British offer welfare lessons

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British offer welfare lessons

The United Kingdom, a leader in the development of the modern welfare state, has declared an end to its long-cherished concept of a universal welfare system. The British government a few days ago proposed a welfare reform bill aimed at slashing unemployment benefits and child allowances. It decided not to give benefits to those unwilling to work and not to grant child benefits to rich families. It also placed a ceiling on the welfare benefits each family can receive.

The reason for such a remarkable shift is obvious: The economy had deteriorated so much that it cannot sustain its famed welfare privileges any longer. The government imposes one of the world’s heaviest income taxes to support its welfare system and the taxes amount to almost 40 percent of the GDP.

The country’s fiscal position is dire. Its economy is stuck in a severe recession, registering a dismal growth rate of minus five percent in 2009, the worst ever since the Great Depression. The dramatic downturn came from the government’s excessive spending on welfare, together with the moral laxity of the people.

Prime Minister David Cameron had finally declared that the British government will seek to create a social environment in which the people work harder rather than looking for welfare benefits.

Of course, Korea is much different from the U.K. We still have many blind spots in our welfare programs, and the government’s welfare spending needs to be increased.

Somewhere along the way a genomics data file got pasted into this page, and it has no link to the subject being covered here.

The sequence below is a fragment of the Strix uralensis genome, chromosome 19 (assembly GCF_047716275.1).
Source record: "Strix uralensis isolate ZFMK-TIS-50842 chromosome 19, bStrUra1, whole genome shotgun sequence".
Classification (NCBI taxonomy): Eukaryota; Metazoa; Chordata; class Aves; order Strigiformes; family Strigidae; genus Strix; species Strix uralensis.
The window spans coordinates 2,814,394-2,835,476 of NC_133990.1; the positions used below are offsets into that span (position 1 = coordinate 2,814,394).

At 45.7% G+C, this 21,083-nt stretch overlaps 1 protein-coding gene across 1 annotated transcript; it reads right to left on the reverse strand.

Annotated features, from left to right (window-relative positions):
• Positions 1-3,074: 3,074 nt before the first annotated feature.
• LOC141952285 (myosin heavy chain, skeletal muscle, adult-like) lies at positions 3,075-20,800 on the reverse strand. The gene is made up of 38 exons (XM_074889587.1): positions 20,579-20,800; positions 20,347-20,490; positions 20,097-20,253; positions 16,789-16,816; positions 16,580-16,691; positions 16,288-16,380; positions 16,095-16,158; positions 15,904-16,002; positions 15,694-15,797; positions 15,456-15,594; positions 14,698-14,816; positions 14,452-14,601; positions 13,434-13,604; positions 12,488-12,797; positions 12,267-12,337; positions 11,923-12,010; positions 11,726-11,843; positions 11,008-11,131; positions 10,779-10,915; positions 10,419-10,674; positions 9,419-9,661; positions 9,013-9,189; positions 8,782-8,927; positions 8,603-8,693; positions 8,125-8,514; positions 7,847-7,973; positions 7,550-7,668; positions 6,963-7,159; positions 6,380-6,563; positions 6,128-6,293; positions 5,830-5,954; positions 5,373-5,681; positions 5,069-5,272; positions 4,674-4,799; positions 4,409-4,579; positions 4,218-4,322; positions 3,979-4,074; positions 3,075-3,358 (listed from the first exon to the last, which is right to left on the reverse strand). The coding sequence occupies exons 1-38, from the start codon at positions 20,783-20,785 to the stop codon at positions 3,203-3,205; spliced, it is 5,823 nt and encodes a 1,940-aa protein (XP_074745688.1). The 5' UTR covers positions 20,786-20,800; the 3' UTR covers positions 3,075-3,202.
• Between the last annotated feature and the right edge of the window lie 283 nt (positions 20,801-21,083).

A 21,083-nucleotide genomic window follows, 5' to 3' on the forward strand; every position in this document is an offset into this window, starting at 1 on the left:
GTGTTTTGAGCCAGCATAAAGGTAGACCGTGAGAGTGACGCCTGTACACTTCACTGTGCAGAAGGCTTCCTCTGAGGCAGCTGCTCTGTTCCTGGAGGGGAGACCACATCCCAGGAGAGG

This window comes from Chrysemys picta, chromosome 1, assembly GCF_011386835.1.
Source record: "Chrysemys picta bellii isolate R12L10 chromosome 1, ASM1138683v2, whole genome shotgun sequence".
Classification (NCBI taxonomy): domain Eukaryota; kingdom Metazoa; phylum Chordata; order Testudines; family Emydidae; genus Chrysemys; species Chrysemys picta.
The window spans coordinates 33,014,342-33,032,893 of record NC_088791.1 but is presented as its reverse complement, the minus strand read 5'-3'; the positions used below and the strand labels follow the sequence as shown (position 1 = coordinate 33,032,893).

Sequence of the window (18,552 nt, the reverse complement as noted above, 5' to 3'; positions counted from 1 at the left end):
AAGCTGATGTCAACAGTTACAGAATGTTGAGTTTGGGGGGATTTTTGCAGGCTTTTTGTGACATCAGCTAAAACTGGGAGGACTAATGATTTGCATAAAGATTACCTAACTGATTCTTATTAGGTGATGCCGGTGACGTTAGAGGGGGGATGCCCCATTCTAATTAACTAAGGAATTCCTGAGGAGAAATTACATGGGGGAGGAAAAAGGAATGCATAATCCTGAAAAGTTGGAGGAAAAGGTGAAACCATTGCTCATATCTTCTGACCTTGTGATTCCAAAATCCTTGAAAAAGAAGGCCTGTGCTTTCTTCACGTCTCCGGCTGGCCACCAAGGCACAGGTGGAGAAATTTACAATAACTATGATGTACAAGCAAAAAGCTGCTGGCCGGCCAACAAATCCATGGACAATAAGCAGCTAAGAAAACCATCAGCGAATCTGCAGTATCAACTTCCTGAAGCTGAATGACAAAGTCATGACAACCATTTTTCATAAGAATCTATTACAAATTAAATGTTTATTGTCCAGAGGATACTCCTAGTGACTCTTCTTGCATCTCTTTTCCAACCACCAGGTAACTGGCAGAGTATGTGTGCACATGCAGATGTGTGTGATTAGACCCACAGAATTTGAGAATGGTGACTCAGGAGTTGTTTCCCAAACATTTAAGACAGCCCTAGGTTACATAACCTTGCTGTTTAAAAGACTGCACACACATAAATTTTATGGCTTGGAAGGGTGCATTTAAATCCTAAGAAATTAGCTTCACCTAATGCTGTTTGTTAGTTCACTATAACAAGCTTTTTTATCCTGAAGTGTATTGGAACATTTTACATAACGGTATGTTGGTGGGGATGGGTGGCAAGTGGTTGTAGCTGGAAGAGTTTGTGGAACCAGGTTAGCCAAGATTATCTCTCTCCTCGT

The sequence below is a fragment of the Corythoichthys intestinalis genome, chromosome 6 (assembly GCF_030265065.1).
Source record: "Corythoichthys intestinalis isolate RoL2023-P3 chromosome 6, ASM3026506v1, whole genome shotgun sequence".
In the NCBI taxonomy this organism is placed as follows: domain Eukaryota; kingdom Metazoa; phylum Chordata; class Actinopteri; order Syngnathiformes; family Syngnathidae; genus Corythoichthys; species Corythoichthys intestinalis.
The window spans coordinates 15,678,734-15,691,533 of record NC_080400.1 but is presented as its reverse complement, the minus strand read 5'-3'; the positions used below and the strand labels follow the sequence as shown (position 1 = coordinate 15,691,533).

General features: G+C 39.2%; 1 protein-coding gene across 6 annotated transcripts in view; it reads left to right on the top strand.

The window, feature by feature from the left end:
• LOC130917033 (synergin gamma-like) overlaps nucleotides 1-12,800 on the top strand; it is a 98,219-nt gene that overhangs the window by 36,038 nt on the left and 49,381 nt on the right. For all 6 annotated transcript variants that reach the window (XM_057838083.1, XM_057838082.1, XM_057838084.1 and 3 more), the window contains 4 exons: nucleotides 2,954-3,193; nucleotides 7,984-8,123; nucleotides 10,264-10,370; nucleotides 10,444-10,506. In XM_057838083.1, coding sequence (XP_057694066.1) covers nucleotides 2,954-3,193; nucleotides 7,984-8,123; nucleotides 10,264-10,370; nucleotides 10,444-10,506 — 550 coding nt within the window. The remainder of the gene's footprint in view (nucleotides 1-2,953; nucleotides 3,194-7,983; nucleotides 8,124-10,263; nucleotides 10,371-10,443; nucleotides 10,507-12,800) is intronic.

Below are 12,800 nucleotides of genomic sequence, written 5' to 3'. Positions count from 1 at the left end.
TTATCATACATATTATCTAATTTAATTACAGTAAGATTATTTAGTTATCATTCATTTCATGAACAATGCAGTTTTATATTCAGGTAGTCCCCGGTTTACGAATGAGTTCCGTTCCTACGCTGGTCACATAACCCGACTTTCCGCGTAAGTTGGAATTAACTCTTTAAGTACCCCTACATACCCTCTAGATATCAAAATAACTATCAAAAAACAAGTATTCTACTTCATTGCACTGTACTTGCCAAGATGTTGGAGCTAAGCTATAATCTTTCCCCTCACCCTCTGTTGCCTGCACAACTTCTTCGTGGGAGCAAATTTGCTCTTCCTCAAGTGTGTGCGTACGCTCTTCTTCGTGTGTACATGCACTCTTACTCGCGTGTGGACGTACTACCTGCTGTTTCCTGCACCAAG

But we should understand why the British government has decided to put an end to its universal welfare system. That’s because it realized that its welfare system is built on more spending than the government can afford.

In Korea, too, the government’s spending for welfare programs has rapidly increased in the past few years. Its welfare budget grew from 56 trillion won in 2006 to 86 trillion won this year. The number of welfare recipients also rose from 3.94 million in 2006 to more than 10 million now.

The rapidly aging society will also incur an explosive growth in demand for welfare services. If we fail to come up with a sustainable - and efficient - welfare system, we will most likely suffer a serious malaise beyond our control.

Yet some liberal factions, including the opposition parties, are still repeating the slogan demanding a “free” welfare service. Our government’s welfare model should be one that is sustainable and applicable to those willing to work.
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